A new look into cancer treatment in the UK has raised the alarm that people over 65 may be being denied the best cancer treatments because of their age, despite many being robust enough to withstand the treatments.
The research poll, carried out as a joint effort between Macmillan Cancer Support, Age UK and the Department of Health, evaluated five pilot projects that aim to improve on the UK’s lagging cancer survival rates.
The poll found that 45% of oncologists, cancer clinical nurse specialists and GPs reported having witnessed cancer patients being refused treatment by other staff on the grounds they were “too old.” The research also said that 67% of those surveyed heard health professionals speak to older cancer patients in what was termed a “condescending or dismissive way.”
Previous research has demonstrated that older patients were less likely to be put forward for aggressive cancer treatments like surgery, radiotherapy and chemotherapy under the mistaken notion that, because of their age, they would not survive the treatments or, in some cases, that those expensive therapies would be better allocated to younger patients.
In order to dissuade them from making such blanket judgments Macmillan Cancer Support, Age UK and the Department of Health, set out a broad number of recommendations, including the need for comprehensive assessments that will investigate elderly patients’ existing medical conditions, physical and mental well-being and anticipated post-operative care.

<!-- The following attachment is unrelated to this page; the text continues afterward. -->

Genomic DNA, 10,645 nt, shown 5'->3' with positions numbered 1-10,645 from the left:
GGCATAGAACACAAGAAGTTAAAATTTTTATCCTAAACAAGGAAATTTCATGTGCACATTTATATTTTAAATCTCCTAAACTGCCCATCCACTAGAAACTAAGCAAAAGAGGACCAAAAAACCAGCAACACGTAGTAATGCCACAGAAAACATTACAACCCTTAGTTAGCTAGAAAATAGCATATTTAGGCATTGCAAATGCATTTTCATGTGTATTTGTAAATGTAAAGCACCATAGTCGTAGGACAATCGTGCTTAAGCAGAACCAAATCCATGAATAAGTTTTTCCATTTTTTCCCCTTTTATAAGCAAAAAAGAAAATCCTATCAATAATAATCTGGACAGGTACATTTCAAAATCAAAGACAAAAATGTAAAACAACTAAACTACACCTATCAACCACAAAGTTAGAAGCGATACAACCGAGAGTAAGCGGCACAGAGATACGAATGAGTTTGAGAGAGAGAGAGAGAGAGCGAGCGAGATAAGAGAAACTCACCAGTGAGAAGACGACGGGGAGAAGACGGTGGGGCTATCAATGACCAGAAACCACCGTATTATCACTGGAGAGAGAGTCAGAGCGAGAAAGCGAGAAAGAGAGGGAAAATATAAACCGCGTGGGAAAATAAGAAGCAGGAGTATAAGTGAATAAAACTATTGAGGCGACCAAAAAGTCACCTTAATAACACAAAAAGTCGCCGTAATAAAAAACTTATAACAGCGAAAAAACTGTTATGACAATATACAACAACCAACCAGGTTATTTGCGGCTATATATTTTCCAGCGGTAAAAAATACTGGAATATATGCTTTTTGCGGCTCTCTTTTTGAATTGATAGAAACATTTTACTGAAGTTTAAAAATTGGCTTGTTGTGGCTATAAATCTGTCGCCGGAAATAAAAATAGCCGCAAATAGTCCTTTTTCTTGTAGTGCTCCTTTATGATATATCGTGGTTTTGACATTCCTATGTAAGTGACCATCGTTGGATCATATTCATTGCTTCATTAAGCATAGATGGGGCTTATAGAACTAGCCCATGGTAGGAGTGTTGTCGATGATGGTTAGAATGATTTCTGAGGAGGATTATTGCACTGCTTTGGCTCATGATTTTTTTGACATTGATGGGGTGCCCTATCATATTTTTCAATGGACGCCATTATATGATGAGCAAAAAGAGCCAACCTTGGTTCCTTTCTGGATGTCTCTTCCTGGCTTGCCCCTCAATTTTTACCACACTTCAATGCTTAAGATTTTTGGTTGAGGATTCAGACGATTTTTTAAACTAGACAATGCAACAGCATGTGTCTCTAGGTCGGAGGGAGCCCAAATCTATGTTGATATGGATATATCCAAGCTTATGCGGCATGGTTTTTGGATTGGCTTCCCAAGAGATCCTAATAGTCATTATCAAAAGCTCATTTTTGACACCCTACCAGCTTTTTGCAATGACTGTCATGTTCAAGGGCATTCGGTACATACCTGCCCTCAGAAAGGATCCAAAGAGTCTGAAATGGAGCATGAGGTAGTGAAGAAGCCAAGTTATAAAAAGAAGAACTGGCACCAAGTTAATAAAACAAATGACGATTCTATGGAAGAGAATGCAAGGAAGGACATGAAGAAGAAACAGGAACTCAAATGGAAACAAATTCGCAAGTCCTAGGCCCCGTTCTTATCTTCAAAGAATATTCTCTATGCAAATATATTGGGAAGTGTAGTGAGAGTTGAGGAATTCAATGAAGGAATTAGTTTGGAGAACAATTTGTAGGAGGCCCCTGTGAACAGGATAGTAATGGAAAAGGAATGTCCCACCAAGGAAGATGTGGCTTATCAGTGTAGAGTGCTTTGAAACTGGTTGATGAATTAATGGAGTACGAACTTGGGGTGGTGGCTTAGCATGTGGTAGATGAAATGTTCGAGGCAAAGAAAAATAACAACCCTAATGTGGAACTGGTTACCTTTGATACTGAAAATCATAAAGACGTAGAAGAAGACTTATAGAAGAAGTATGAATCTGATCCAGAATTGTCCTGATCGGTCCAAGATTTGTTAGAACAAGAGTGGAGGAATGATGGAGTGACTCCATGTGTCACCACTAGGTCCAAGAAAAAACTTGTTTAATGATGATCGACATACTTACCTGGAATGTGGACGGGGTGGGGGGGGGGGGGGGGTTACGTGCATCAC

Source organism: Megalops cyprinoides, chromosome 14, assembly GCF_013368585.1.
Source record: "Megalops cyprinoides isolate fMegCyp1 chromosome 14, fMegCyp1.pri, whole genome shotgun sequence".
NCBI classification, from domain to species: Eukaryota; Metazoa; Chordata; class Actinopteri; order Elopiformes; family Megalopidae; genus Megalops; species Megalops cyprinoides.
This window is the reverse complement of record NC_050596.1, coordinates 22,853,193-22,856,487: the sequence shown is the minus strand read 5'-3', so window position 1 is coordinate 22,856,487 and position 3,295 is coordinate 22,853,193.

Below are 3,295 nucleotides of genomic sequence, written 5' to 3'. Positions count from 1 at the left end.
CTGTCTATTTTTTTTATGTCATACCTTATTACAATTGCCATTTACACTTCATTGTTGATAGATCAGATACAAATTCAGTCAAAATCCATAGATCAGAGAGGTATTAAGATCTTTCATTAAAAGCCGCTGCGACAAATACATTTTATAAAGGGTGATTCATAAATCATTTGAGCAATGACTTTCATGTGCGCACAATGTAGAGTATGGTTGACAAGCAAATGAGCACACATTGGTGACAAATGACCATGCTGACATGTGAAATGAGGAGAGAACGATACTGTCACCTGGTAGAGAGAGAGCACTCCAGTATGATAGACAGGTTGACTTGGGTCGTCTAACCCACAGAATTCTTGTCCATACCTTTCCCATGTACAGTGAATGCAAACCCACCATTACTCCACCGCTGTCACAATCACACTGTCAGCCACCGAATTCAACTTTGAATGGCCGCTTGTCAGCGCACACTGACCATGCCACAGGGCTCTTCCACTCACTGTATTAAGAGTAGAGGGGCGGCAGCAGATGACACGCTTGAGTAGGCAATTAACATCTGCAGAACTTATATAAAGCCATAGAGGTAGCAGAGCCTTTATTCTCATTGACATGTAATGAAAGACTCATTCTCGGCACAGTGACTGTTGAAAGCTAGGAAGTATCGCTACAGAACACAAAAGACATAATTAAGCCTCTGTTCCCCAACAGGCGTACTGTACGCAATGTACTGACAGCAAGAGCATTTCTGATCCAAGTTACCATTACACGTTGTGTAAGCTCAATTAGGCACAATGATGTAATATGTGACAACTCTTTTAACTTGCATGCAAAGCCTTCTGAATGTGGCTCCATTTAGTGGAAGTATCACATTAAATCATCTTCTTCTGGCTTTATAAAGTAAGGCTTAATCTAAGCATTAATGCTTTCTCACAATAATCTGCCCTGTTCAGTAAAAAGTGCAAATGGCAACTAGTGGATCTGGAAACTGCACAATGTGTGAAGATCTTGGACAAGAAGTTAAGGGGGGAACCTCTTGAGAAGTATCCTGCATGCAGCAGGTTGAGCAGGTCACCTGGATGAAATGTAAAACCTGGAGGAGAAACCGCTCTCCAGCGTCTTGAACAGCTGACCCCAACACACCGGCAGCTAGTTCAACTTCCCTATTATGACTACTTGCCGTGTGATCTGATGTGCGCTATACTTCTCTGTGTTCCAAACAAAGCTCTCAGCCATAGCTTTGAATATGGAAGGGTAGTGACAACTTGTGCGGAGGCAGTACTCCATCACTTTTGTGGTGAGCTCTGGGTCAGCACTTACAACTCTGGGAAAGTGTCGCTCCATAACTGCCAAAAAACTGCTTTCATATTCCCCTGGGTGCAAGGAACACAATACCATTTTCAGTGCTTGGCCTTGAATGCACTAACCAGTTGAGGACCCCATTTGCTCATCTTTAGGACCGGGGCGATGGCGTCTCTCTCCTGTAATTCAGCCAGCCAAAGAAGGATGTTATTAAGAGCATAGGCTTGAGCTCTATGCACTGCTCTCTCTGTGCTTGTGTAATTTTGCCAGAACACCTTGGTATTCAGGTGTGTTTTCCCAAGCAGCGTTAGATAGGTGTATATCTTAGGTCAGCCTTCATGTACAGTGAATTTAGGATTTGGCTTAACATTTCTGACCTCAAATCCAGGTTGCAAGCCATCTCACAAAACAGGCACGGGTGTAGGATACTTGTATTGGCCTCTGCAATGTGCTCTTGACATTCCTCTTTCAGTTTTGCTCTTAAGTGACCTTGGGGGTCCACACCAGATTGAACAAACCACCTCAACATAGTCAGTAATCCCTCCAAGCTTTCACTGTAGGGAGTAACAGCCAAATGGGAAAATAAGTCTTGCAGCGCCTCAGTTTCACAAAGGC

Said Ciarán Devane, chief executive at Macmillan Cancer Support, in a statement:
Unless staff are given the time and training to carry out a proper assessment of a patient’s overall physical and mental wellbeing, some patients will be unfairly written-off as “too old” for treatment.
The right practical support, whether it’s transport or help with caring responsibilities must also be put in place so older people needing treatment can actually take it up.
Unless the barriers to timely treatment are tackled now, many older people could die unnecessarily from cancer and services will become unaffordable.
This sentiment was echoed by Health Secretary Jeremy Hunt who said, “It is shocking and wrong to deny people treatment just because of their age, which is why we have made it illegal. However, we agree that more still needs to be done to improve treatment for cancer patients over 70 – which is why we worked with Macmillan on this report to understand how to address this. [...] To achieve this, we are investing more than £750 million over four years to improve cancer services and outcomes.”
This of course comes amid increasing concerns over changes to NHS services that, critics have warned, risk privatizing the NHS to the detriment of patient care. There have also been stark warnings from financial experts in recent weeks that the UK government’s health cuts are unsustainable and could impact patient care.
Earlier this month, the National Audit Office (NAO) warned that out of the £5.8bn NHS savings made by the government over the last year, £520m were one-off cuts. These, therefore, could not be repeated in future years and attempting to make the same level of cuts could, they warned, risk damaging patient care. The NAO also called on the government to take a stronger role in ensuring patient care wasn’t being rationed.
Whether the government will take this advice, and how this will square with Hunt’s commitment to improving cancer care for the over-65s, remains to be seen.